[Python-ideas] Dict joining using + and +=

Serhiy Storchaka storchaka at gmail.com
Fri Mar 1 01:47:36 EST 2019

01.03.19 06:21, Guido van Rossum пише:
> On Wed, Feb 27, 2019 at 11:18 PM Serhiy Storchaka 
> <storchaka at gmail.com 
> <mailto:storchaka at gmail.com>> wrote:
>     Counter uses + for a *different* behavior!
>       >>> Counter(a=2) + Counter(a=3)
>     Counter({'a': 5})
> Well, you can see this as a special case. The proposed + operator on 
> Mappings returns a new Mapping whose keys are the union of the keys of 
> the two arguments; the value is the single value for a key that occurs 
> in only one of the arguments, and *somehow* combined for a key that's in 
> both. The way of combining keys is up to the type of Mapping. For dict, 
> the second value wins (not so different as {'a': 1, 'a': 2}, which 
> becomes {'a': 2}). But for other Mappings, the combination can be done 
> differently -- and Counter chooses to add the two values.

Currently Counter += dict works and Counter + dict is an error. With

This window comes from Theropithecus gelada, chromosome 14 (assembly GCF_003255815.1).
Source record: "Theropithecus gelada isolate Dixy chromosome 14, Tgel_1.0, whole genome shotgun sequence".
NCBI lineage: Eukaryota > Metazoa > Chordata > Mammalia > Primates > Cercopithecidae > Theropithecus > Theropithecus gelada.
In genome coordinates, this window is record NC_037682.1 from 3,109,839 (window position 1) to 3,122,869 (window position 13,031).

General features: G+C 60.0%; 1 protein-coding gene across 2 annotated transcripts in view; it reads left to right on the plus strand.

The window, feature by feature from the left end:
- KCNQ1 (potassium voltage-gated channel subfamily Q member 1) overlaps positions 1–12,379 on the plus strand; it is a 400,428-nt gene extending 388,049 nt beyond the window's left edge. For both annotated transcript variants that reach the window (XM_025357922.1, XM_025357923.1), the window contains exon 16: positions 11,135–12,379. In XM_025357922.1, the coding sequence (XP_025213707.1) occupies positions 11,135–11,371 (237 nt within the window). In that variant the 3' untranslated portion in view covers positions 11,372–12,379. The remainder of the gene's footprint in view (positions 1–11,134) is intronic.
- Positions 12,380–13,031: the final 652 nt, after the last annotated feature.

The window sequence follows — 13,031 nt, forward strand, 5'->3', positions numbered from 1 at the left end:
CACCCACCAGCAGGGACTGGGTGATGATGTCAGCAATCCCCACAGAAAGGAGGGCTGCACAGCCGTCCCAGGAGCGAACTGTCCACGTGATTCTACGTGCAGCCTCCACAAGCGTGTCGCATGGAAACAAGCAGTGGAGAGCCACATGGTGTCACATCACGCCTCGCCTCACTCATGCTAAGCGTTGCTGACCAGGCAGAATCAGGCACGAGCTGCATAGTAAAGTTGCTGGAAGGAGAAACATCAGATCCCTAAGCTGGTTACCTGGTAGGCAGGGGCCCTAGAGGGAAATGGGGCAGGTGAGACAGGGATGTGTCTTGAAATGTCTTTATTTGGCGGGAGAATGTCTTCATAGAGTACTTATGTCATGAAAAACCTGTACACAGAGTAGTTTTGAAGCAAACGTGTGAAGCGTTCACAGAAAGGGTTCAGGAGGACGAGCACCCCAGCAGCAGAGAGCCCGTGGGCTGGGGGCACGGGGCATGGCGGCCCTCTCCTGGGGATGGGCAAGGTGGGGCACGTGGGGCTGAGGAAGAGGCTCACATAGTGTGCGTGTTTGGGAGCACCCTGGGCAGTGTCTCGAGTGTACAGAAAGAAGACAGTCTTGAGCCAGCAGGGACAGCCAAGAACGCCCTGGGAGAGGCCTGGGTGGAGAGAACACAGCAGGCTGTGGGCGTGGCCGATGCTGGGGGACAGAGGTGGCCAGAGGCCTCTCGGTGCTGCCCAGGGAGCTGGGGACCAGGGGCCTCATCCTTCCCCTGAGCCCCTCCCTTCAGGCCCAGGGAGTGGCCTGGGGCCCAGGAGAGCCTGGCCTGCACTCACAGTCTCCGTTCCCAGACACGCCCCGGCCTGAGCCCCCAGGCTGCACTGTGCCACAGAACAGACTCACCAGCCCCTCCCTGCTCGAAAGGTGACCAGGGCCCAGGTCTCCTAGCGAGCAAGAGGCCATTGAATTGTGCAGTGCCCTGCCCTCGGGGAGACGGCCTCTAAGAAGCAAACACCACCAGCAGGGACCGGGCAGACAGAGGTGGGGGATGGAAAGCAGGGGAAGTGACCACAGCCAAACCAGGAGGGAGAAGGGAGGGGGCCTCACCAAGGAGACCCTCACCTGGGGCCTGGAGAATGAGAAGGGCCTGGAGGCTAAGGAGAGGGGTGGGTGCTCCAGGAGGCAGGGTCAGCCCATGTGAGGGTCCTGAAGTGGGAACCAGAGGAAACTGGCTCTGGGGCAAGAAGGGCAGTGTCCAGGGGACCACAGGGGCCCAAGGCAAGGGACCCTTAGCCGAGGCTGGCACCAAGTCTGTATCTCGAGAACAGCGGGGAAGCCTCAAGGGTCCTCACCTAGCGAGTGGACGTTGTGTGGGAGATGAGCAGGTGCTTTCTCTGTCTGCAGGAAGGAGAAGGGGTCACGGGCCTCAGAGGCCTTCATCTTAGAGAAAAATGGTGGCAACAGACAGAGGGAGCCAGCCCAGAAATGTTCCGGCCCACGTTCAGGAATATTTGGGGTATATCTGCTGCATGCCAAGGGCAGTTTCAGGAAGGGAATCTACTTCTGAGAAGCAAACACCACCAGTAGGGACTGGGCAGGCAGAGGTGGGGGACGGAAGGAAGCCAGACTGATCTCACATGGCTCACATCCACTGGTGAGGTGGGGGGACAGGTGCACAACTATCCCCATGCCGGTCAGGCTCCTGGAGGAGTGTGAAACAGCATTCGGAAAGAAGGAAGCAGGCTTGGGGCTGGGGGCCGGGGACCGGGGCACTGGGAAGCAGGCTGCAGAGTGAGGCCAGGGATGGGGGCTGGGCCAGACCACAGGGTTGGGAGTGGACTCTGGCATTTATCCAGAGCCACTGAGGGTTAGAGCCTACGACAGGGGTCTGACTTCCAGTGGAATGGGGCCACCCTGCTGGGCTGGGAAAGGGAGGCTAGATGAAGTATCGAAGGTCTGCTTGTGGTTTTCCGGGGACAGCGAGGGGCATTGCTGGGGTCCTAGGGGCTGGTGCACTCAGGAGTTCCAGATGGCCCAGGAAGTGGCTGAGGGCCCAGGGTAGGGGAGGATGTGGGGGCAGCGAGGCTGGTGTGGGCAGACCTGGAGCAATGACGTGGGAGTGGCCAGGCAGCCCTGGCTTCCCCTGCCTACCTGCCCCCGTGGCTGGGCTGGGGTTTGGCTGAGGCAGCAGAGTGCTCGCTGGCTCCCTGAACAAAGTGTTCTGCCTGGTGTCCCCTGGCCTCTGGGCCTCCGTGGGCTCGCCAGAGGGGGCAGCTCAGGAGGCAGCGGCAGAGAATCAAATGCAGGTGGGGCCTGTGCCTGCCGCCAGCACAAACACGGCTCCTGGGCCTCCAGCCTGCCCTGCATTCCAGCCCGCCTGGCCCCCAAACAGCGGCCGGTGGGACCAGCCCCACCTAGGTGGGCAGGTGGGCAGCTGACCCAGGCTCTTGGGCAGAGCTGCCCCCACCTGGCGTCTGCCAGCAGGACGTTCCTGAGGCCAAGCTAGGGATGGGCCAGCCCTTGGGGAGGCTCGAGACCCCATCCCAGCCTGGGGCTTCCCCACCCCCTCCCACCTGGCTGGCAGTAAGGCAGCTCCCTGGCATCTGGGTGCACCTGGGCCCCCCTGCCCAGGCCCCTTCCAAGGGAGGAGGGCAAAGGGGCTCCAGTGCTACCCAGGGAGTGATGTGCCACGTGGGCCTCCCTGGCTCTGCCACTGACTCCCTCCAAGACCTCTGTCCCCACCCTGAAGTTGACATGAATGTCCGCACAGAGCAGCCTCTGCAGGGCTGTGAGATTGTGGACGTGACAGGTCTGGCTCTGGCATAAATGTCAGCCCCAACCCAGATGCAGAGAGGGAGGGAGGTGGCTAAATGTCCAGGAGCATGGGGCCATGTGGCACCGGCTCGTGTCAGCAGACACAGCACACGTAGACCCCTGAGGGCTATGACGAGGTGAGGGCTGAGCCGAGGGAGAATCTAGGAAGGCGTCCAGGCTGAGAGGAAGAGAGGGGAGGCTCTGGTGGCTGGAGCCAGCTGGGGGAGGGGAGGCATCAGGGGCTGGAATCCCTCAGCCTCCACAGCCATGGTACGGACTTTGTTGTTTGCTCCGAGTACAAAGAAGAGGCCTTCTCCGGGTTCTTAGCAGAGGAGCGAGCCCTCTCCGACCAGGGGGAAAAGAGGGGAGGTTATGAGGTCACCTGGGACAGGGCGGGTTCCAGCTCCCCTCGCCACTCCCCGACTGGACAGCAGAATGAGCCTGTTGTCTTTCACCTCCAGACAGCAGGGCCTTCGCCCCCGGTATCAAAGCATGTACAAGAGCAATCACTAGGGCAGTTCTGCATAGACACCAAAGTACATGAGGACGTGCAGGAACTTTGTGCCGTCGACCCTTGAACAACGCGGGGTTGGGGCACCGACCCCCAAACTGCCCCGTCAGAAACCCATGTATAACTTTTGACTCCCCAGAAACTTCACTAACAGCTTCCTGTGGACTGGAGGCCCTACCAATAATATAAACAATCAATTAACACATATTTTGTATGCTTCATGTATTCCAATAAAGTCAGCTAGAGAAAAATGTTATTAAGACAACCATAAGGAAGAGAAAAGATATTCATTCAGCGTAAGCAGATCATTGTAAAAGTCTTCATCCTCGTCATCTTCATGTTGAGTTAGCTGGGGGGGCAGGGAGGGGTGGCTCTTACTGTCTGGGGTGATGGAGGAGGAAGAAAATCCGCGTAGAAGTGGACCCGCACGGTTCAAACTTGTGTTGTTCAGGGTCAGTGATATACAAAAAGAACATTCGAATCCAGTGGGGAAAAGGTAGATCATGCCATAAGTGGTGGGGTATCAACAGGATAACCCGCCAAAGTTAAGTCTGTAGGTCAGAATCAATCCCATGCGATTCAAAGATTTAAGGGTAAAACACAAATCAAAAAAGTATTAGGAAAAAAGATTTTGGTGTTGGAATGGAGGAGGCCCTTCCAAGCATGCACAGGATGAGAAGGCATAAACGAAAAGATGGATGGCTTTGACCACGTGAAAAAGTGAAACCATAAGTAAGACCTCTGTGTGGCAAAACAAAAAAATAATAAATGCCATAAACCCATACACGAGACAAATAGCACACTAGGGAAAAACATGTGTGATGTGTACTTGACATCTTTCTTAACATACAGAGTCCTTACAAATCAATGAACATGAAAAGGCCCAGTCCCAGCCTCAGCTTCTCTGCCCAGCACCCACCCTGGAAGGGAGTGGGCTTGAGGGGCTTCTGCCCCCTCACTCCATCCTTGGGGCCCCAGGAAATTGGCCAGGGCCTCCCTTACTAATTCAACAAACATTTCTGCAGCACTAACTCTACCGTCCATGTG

this change Counter + dict will return a value, but it will be different 
from the result of the += operator.

Also, if the custom dict subclass implemented the plus operator with 
different semantic which supports the addition with a dict, this change 
will break it, because dict + CustomDict will call dict.__add__ instead 
of CustomDict.__radd__. Adding support of new operators to builting 
types is dangerous.

>     I do not understand why we discuss a new syntax for dict merging if we
>     already have a syntax for dict merging: {**d1, **d2} (which works with
>     *all* mappings). Is not this contradicts the Zen?
> But (as someone else pointed out) {**d1, **d2} always returns a dict, 
> not the type of d1 and d2.

And this saves us from the hard problem of creating a mapping of the 
same type. Note that reference implementations discussed above make d1 + 
d2 always returning a dict. dict.copy() returns a dict.

> Also, I'm sorry for PEP 448, but even if you know about **d in simpler 
> contexts, if you were to ask a typical Python user how to combine two 
> dicts into a new one, I doubt many people would think of {**d1, **d2}. I 
> know I myself had forgotten about it when this thread started! If you 
> were to ask a newbie who has learned a few things (e.g. sequence 
> concatenation) they would much more likely guess d1+d2.

Perhaps the better solution is to update the documentation.

More information about the Python-ideas mailing list